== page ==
By: B.A. France
I was talking with a friend recently, when she told me that she couldn’t. Couldn’t what, I asked? I rolled into searching for the problem and looking for solutions, living my own cliché, when she stopped me. Anything. I can’t do anything right now, she said. The stay-at-home orders, the constant crawl of news and binging notifications on our smartphones, the steady specter of death, the protests, the fires, the storms, all adds up. I just feel like I can’t do anything creative, she said. I think for many of us, more often than not, she’s right. We can’t. Whatever it is. Not right now.
There was something about the way she phrased it that made me think of Billy Collins. I know, that’s quite a leap from pandemic to poet laureate without even a Kevin Bacon in between. But, there’s a discussion with Marie Howe toward the end of his recent MasterClass on reading and writing poetry when he mentions writing haiku. Collins writes the deceptively simple, but mysteriously complex poems most of us learned about in our early school years. He even published a book of them with Modern Haiku Press a few years ago. He tells Marie and his students that he often treats haiku like a musician playing scales. For him there’s something about the simplicity combined with the strictness of form that is appealing. He tells his viewers that “the haiku doesn’t care about your feelings.” It’s just a moment.
In this time when many of us feel like nothing creative can happen, the simplicity of the haiku and its grounding in the moment might liberate us from the real oppression of COVID19. I’m not talking about political oppression or cultural, but instead the unrelenting and quiet pressure on our souls. Maybe the haiku is exactly the poetry we need right now. Not just some of the poetry we need to be reading, which surely it is, but also the poetry we should be writing.
In addition to Japanese masters like Basho and Issa, Collins is only one of many western poets who have adopted the haiku or its cousin the senryu. Jack Kerouac and the Beats (rather famously, and where Collins first picked up the form), ee cummings, Seamus Heaney, and many others have mixed writing haiku with other forms of poetic expression. You don’t have to consider yourself a haikuist (Or is it haijin? That’s a whole other discussion.) to write haiku.
Collins mentions in his Paris Review interview Art of Poetry No. 83 that one of the key elements of poetry is gratitude. He singles out haiku in particular, saying: “Almost every haiku says the same thing: it’s amazing to be alive here.” And while in our present, pandemic times we may not quite feel that way, as the blue light of our phones and laptops saps our attention away, gratitude is something we still need. Haiku’s focus on the world around us gives us a chance for that gratitude to return, for us to ignore our feelings about the pandemic and our dread or worry. Because, as Billy said, the haiku doesn’t care how you feel. Focused on a moment, finding a juxtaposition right in front of you, the time composing a haiku brings observation, art, and gratitude all together. Collins reminds us that poetry and poets are supposed to make us better attuned to “feel grateful just for being alive.”
It is this idea of “the moment” that draws me deeper into haiku during this, our shared moment. In his introduction to Haiku in English: The First Hundred Years, Collins describes finding a “haiku moment” nearly anywhere or at any time. For him, it was during walks with his dog along the shore of a nearby lake. But what he describes as the “world of sense impressions that envelops our every waking hour” is the kernel of grit that can result in a haiku pearl, if we are able to inhabit that moment. I know that sounds like the “mindfulness” stuff that today’s meditation gurus seem to be hocking endlessly, but I promise I’m not selling anything. It shouldn’t surprise us, since Basho studied Zen deeply and the haiku springs from the same historical and spiritual roots as “mindfulness.” Collins admits that there are “many people who don’t get haiku,” and that’s ok. There is a lot of poetry that “many people” don’t get, and that doesn’t tend to stop us from writing. He reminds readers that the little poems are “powerful little assertions of the poet’s very existence.” And that sounds like an assertion we should all be making right now.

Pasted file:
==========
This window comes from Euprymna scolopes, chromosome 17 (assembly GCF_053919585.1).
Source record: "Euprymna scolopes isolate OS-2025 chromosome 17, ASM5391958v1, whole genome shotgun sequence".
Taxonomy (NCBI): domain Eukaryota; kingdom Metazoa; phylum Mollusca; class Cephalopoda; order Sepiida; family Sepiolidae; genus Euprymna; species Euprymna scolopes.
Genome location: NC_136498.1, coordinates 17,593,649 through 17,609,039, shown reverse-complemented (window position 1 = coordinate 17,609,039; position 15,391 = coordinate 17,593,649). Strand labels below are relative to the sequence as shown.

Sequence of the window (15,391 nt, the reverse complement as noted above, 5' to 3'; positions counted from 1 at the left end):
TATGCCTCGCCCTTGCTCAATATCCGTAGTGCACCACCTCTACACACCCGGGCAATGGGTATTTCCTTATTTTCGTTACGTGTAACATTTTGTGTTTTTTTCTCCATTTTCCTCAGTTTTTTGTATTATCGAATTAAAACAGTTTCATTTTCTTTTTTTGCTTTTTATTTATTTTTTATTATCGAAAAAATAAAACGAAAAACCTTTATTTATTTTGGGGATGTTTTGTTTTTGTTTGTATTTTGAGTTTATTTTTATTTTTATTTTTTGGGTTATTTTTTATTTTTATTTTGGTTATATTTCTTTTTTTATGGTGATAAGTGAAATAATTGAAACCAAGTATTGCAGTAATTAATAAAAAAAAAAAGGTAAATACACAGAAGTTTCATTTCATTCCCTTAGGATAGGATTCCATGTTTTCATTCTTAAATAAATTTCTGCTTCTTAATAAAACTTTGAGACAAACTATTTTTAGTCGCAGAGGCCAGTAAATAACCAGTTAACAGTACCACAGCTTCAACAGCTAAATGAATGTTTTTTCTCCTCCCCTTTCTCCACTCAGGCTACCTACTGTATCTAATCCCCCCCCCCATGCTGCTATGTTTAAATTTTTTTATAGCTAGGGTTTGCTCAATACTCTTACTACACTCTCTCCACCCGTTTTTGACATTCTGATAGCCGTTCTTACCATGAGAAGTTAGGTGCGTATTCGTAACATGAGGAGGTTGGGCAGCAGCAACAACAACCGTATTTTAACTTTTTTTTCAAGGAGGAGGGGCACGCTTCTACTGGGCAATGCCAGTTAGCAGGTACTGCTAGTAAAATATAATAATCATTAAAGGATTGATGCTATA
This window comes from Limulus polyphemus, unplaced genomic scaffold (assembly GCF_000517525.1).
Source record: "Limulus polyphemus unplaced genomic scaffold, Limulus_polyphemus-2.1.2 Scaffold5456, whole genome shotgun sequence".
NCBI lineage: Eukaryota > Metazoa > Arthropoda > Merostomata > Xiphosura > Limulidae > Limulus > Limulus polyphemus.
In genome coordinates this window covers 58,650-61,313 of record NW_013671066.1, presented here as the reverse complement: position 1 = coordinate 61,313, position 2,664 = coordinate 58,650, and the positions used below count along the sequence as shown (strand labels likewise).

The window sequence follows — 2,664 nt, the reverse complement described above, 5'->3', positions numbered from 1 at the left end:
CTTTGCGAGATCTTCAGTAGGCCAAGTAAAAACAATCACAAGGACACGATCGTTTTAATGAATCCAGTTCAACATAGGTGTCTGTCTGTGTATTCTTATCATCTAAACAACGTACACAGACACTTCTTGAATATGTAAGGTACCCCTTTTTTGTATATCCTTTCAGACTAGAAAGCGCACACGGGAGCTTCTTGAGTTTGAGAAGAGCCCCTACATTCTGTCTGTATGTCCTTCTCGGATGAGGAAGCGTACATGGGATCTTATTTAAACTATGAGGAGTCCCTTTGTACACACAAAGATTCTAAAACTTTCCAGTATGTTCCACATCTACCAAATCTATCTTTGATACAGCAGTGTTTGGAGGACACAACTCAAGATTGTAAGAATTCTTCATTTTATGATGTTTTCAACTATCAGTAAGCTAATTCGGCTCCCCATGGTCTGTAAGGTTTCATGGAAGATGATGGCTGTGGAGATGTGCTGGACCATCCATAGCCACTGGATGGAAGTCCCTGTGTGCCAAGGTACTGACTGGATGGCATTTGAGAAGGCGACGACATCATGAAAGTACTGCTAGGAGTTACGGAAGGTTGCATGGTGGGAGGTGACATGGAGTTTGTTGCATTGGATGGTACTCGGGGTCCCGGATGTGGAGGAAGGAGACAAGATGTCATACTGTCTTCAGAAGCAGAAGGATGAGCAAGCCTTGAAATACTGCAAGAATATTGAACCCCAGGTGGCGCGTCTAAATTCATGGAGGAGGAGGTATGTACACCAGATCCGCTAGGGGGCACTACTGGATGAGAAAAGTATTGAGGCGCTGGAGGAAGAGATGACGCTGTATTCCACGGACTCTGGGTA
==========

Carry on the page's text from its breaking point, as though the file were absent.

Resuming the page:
We all learned the haiku as children and the 5-7-5 structure has undoubtedly stuck with most of us. And yes, there is plenty of discussion about form among practitioners. Most modern English-language haikuists don’t ascribe to strict syllable count. Some would insist that I point out the differences between haiku (focused on nature) and senryu (focused on human behavior, often sarcastic). Some would want me to discuss the unique poetic turn of juxtaposition, the kireji or “cutting word” and use of punctuation, or the need for a “season word.” All of these are elements that well versed haiku readers appreciate.
In my way of thinking, for the “pandemic haiku” none of this really matters. As often as we find those details of good form in a haiku, we are just as often struck by verses that do not follow the traditions or which play with them a bit. What matters is being in the moment. What matters is stretching our observational muscles. What matters is finding a moment, just a single moment, to be grateful for. What matters is finding our creativity again. And during this time, working simply with seventeen syllables or less, maybe we will find that we can.
waking quietly alone
wind in treetops